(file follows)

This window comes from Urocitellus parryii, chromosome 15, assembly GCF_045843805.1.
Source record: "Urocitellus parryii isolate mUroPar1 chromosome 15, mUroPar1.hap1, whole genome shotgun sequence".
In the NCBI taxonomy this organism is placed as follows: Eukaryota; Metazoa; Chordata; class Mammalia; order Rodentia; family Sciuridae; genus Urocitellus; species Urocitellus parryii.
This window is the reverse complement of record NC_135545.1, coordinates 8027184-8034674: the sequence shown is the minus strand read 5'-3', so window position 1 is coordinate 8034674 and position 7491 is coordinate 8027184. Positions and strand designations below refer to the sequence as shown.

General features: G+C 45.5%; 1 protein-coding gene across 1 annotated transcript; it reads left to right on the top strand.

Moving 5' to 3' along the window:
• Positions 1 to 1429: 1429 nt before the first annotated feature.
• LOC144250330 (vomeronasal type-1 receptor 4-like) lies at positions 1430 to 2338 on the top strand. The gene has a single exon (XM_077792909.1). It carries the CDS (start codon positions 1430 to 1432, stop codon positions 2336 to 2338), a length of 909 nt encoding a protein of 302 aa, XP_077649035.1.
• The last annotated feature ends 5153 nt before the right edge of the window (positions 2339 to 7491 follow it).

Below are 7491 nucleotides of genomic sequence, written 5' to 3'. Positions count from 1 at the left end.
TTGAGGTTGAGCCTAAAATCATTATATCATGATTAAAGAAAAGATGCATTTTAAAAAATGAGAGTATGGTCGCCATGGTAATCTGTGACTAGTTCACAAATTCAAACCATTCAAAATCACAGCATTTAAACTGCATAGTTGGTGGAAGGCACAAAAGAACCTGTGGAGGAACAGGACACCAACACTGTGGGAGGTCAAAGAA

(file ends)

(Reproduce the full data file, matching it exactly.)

This window comes from Urocitellus parryii, chromosome 15, assembly GCF_045843805.1.
Source record: "Urocitellus parryii isolate mUroPar1 chromosome 15, mUroPar1.hap1, whole genome shotgun sequence".
In the NCBI taxonomy this organism is placed as follows: Eukaryota; Metazoa; Chordata; class Mammalia; order Rodentia; family Sciuridae; genus Urocitellus; species Urocitellus parryii.
This window is the reverse complement of record NC_135545.1, coordinates 8027184-8034674: the sequence shown is the minus strand read 5'-3', so window position 1 is coordinate 8034674 and position 7491 is coordinate 8027184. Positions and strand designations below refer to the sequence as shown.

General features: G+C 45.5%; 1 protein-coding gene across 1 annotated transcript; it reads left to right on the top strand.

Moving 5' to 3' along the window:
• Positions 1 to 1429: 1429 nt before the first annotated feature.
• LOC144250330 (vomeronasal type-1 receptor 4-like) lies at positions 1430 to 2338 on the top strand. The gene has a single exon (XM_077792909.1). It carries the CDS (start codon positions 1430 to 1432, stop codon positions 2336 to 2338), a length of 909 nt encoding a protein of 302 aa, XP_077649035.1.
• The last annotated feature ends 5153 nt before the right edge of the window (positions 2339 to 7491 follow it).

Below are 7491 nucleotides of genomic sequence, written 5' to 3'. Positions count from 1 at the left end.
TTGAGGTTGAGCCTAAAATCATTATATCATGATTAAAGAAAAGATGCATTTTAAAAAATGAGAGTATGGTCGCCATGGTAATCTGTGACTAGTTCACAAATTCAAACCATTCAAAATCACAGCATTTAAACTGCATAGTTGGTGGAAGGCACAAAAGAACCTGTGGAGGAACAGGACACCAACACTGTGGGAGGTCAAAGAA